Of course, this all depends on how comfortable your friends are with sharing this type of information. Because it is an internal search, you can only search within your own social graph. For those who do not want to share everything, have no fear. Posts that are otherwise set to private will not become searchable.

This coming feature is just the latest in the ongoing trend of the Web becoming even more social. Marketers and brands must continue to place a strong emphasis on building and maintaining a sustained social presence. Deepening your content engagement will only aid in users discovery of your product or service. The more your content is shared and Liked, the more likely it is that your brand will surface to the top of a users search results. These actions will most likely become the new SEO that ensures a brand will appear when someone searches on Facebook.

Online consumer voices—not marketing messages—increasingly help sell a brand. Facebooks latest announcement is further evidence of the new reality marketers cant ignore. Peer-to-peer recommendations have always been around; though Facebook is making it easier to foster and promote those recommendations in a more engaging and potentially human way.

If youd like to become a beta tester for Graph Search, you can sign up here.

Augmented Reality Done Perfectly

by: Patrick Lupinski

Back in May, Johnson & Johnson launched the BAND-AID Magic Vision app. A few weeks ago, I witnessed a friend’s little brother actually use it and was absolutely blown away by how much fun he was having. This incredible app recognizes any BAND-AID that has the Muppets on it and launches an interactive animation right on your iPad or iPod. It’s basically made the BAND-AID fun for kids and even some adults like myself.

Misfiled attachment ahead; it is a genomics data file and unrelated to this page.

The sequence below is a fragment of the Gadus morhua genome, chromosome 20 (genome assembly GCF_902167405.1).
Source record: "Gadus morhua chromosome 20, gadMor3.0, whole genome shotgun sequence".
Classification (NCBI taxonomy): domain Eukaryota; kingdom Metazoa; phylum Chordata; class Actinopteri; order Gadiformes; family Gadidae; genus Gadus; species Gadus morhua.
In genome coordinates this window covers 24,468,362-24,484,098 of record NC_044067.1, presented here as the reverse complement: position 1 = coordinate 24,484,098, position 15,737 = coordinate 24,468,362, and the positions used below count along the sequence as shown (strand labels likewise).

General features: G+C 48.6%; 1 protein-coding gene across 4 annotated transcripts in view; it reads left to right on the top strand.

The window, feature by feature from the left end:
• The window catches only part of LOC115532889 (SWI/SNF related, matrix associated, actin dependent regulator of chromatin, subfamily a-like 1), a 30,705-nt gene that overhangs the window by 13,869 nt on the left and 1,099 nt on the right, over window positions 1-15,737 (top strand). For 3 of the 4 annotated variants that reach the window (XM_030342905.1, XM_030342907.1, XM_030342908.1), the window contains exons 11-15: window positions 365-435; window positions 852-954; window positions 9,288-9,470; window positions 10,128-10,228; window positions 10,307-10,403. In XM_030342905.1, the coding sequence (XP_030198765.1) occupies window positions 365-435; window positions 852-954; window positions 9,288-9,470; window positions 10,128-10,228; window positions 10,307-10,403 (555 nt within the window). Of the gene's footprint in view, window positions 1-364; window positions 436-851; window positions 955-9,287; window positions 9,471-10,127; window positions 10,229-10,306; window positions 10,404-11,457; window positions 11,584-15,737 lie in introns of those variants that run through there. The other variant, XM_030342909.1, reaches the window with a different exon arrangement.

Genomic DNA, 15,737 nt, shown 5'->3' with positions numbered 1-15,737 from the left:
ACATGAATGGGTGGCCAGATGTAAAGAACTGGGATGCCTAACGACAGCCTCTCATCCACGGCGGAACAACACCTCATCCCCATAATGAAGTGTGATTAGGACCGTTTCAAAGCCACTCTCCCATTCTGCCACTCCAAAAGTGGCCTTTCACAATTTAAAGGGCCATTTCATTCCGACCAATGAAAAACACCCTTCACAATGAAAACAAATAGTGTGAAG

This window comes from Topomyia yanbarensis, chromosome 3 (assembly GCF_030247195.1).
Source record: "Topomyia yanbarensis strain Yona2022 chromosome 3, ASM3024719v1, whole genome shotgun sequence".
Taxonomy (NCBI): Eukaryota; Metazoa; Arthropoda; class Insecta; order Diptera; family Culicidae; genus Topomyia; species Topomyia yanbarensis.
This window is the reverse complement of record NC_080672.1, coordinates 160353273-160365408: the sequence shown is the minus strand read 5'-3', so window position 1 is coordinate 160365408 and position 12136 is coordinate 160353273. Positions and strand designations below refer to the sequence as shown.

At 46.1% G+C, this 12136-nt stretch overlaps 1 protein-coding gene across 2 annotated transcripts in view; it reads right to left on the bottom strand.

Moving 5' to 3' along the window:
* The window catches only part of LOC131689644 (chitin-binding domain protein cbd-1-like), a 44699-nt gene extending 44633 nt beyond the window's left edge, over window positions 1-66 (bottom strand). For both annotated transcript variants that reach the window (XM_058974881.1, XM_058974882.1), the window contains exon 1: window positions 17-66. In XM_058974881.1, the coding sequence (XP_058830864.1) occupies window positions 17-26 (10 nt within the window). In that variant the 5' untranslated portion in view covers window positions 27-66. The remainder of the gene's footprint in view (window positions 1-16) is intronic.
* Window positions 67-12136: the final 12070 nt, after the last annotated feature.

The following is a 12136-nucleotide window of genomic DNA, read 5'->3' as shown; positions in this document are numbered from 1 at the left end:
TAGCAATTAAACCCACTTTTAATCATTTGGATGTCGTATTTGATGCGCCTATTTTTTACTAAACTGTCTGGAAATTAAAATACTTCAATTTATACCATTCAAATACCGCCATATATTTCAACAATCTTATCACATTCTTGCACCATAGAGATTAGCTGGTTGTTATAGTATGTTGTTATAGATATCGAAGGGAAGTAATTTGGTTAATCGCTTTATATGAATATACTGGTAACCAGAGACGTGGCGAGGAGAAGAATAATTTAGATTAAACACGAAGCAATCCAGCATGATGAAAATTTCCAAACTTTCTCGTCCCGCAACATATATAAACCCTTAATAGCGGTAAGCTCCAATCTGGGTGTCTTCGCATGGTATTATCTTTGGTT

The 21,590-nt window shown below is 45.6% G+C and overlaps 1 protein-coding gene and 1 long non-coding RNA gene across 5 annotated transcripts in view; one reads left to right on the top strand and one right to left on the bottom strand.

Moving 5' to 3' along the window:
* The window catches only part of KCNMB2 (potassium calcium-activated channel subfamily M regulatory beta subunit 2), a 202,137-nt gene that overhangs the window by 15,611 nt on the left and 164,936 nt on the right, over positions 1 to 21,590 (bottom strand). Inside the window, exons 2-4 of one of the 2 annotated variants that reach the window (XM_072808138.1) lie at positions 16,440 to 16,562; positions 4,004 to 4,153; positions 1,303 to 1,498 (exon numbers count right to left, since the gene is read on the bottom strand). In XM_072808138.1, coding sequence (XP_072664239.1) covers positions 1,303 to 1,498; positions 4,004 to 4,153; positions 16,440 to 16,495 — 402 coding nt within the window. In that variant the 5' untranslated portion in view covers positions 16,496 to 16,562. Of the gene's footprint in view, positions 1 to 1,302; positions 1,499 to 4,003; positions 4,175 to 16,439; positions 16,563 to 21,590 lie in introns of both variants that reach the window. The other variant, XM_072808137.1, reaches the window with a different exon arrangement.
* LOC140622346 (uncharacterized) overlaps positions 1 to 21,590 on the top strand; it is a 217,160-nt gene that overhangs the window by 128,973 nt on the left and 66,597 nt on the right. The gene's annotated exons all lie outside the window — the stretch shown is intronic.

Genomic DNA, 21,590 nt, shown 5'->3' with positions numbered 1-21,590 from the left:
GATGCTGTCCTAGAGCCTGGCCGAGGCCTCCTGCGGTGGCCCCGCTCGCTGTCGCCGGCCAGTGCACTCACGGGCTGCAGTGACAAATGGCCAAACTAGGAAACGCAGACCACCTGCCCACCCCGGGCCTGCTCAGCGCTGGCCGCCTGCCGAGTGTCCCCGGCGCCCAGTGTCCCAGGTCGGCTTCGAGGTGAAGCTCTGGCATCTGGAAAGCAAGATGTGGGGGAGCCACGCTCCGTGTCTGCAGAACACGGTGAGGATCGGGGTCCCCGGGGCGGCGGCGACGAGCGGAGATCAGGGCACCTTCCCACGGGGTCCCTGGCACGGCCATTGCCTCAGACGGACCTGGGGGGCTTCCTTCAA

By: Patrick Lupinski

Back in May I was invited to Helsinki, Finland to experience Restaurant Day. Restaurant Day is a day where anyone, for one day, can open a restaurant. It can be in their home, in the park, or even on the street. One of the founders, Timo Santala, says “it’s a day when we have the possibility to fulfill our wildest dreams of having our own restaurant.” It happens four times a year with the hope to inspire seasonal cooking and above all—community. But this isn’t a post about how I spent my day feasting on delicious treats, though, they were maybe some of the best I’ve ever had. Instead, I’d like to tell you how it became a global movement in less than two years.

Back in April of 2011, three friends were discussing their frustrations with running a restaurant. They were tired of the endless paperwork, bureaucracy, and restrictions when it came to running a restaurant. After speaking with friends in and out of the industry, they realized they were on to something. Apparently a lot of people daydream about opening a restaurant some day. So, they started a Facebook Page and within weeks, there were several hundred folks that had Liked the page who also seemed to share the same feeling.